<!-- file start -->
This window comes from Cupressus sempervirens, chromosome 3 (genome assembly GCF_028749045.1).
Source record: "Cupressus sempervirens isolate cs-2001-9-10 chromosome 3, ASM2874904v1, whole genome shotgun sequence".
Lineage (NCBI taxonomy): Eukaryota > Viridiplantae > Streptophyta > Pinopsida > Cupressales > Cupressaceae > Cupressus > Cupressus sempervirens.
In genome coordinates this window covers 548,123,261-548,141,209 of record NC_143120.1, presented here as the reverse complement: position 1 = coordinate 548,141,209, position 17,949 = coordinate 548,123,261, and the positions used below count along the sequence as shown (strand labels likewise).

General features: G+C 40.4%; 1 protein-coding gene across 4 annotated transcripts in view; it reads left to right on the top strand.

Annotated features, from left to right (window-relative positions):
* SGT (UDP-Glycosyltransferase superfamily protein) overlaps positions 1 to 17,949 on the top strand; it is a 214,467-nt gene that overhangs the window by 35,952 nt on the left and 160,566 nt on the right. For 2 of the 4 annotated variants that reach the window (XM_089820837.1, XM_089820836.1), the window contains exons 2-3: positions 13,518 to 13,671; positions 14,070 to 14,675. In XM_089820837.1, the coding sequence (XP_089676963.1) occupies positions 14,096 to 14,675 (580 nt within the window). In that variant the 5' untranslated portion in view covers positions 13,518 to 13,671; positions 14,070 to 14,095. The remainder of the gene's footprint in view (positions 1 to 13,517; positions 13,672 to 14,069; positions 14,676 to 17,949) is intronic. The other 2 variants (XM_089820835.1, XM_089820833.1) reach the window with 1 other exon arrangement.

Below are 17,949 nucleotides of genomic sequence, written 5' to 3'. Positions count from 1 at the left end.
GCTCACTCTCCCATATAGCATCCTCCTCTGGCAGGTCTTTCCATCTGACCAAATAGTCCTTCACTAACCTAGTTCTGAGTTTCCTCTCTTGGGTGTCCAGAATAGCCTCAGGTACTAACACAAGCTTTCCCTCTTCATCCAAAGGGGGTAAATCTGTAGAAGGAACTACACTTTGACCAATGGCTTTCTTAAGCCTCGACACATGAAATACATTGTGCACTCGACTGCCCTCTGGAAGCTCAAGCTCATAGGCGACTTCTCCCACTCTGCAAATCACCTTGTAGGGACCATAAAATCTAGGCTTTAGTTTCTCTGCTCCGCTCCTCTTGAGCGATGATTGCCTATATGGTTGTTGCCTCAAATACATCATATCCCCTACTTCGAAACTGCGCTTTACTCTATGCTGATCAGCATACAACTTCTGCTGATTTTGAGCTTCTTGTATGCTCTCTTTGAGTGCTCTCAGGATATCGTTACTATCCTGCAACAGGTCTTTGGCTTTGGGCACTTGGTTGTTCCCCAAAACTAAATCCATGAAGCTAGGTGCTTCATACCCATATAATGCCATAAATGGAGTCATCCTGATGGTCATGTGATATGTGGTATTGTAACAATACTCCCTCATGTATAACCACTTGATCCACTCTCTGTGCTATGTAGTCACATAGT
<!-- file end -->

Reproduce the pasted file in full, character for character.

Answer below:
This window comes from Cupressus sempervirens, chromosome 3 (genome assembly GCF_028749045.1).
Source record: "Cupressus sempervirens isolate cs-2001-9-10 chromosome 3, ASM2874904v1, whole genome shotgun sequence".
Lineage (NCBI taxonomy): Eukaryota > Viridiplantae > Streptophyta > Pinopsida > Cupressales > Cupressaceae > Cupressus > Cupressus sempervirens.
In genome coordinates this window covers 548,123,261-548,141,209 of record NC_143120.1, presented here as the reverse complement: position 1 = coordinate 548,141,209, position 17,949 = coordinate 548,123,261, and the positions used below count along the sequence as shown (strand labels likewise).

General features: G+C 40.4%; 1 protein-coding gene across 4 annotated transcripts in view; it reads left to right on the top strand.

Annotated features, from left to right (window-relative positions):
* SGT (UDP-Glycosyltransferase superfamily protein) overlaps positions 1 to 17,949 on the top strand; it is a 214,467-nt gene that overhangs the window by 35,952 nt on the left and 160,566 nt on the right. For 2 of the 4 annotated variants that reach the window (XM_089820837.1, XM_089820836.1), the window contains exons 2-3: positions 13,518 to 13,671; positions 14,070 to 14,675. In XM_089820837.1, the coding sequence (XP_089676963.1) occupies positions 14,096 to 14,675 (580 nt within the window). In that variant the 5' untranslated portion in view covers positions 13,518 to 13,671; positions 14,070 to 14,095. The remainder of the gene's footprint in view (positions 1 to 13,517; positions 13,672 to 14,069; positions 14,676 to 17,949) is intronic. The other 2 variants (XM_089820835.1, XM_089820833.1) reach the window with 1 other exon arrangement.

Below are 17,949 nucleotides of genomic sequence, written 5' to 3'. Positions count from 1 at the left end.
GCTCACTCTCCCATATAGCATCCTCCTCTGGCAGGTCTTTCCATCTGACCAAATAGTCCTTCACTAACCTAGTTCTGAGTTTCCTCTCTTGGGTGTCCAGAATAGCCTCAGGTACTAACACAAGCTTTCCCTCTTCATCCAAAGGGGGTAAATCTGTAGAAGGAACTACACTTTGACCAATGGCTTTCTTAAGCCTCGACACATGAAATACATTGTGCACTCGACTGCCCTCTGGAAGCTCAAGCTCATAGGCGACTTCTCCCACTCTGCAAATCACCTTGTAGGGACCATAAAATCTAGGCTTTAGTTTCTCTGCTCCGCTCCTCTTGAGCGATGATTGCCTATATGGTTGTTGCCTCAAATACATCATATCCCCTACTTCGAAACTGCGCTTTACTCTATGCTGATCAGCATACAACTTCTGCTGATTTTGAGCTTCTTGTATGCTCTCTTTGAGTGCTCTCAGGATATCGTTACTATCCTGCAACAGGTCTTTGGCTTTGGGCACTTGGTTGTTCCCCAAAACTAAATCCATGAAGCTAGGTGCTTCATACCCATATAATGCCATAAATGGAGTCATCCTGATGGTCATGTGATATGTGGTATTGTAACAATACTCCCTCATGTATAACCACTTGATCCACTCTCTGTGCTATGTAGTCACATAGT